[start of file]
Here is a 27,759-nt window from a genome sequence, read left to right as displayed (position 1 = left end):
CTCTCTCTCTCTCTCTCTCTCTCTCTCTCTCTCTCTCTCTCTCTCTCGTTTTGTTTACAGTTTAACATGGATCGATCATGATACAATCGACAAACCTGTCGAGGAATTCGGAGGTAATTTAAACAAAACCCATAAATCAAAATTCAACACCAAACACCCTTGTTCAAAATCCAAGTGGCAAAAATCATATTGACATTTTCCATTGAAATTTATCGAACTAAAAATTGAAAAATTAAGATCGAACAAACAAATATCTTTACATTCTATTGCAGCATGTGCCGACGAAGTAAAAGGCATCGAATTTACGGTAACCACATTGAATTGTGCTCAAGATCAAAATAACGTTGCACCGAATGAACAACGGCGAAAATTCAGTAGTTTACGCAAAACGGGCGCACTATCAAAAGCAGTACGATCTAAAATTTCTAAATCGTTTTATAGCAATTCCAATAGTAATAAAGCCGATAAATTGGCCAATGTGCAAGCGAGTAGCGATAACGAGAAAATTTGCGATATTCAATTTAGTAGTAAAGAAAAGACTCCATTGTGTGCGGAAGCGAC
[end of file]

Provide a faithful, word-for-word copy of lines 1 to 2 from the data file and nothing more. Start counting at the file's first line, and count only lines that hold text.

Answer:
Here is a 27,759-nt window from a genome sequence, read left to right as displayed (position 1 = left end):
CTCTCTCTCTCTCTCTCTCTCTCTCTCTCTCTCTCTCTCTCTCTCTCGTTTTGTTTACAGTTTAACATGGATCGATCATGATACAATCGACAAACCTGTCGAGGAATTCGGAGGTAATTTAAACAAAACCCATAAATCAAAATTCAACACCAAACACCCTTGTTCAAAATCCAAGTGGCAAAAATCATATTGACATTTTCCATTGAAATTTATCGAACTAAAAATTGAAAAATTAAGATCGAACAAACAAATATCTTTACATTCTATTGCAGCATGTGCCGACGAAGTAAAAGGCATCGAATTTACGGTAACCACATTGAATTGTGCTCAAGATCAAAATAACGTTGCACCGAATGAACAACGGCGAAAATTCAGTAGTTTACGCAAAACGGGCGCACTATCAAAAGCAGTACGATCTAAAATTTCTAAATCGTTTTATAGCAATTCCAATAGTAATAAAGCCGATAAATTGGCCAATGTGCAAGCGAGTAGCGATAACGAGAAAATTTGCGATATTCAATTTAGTAGTAAAGAAAAGACTCCATTGTGTGCGGAAGCGAC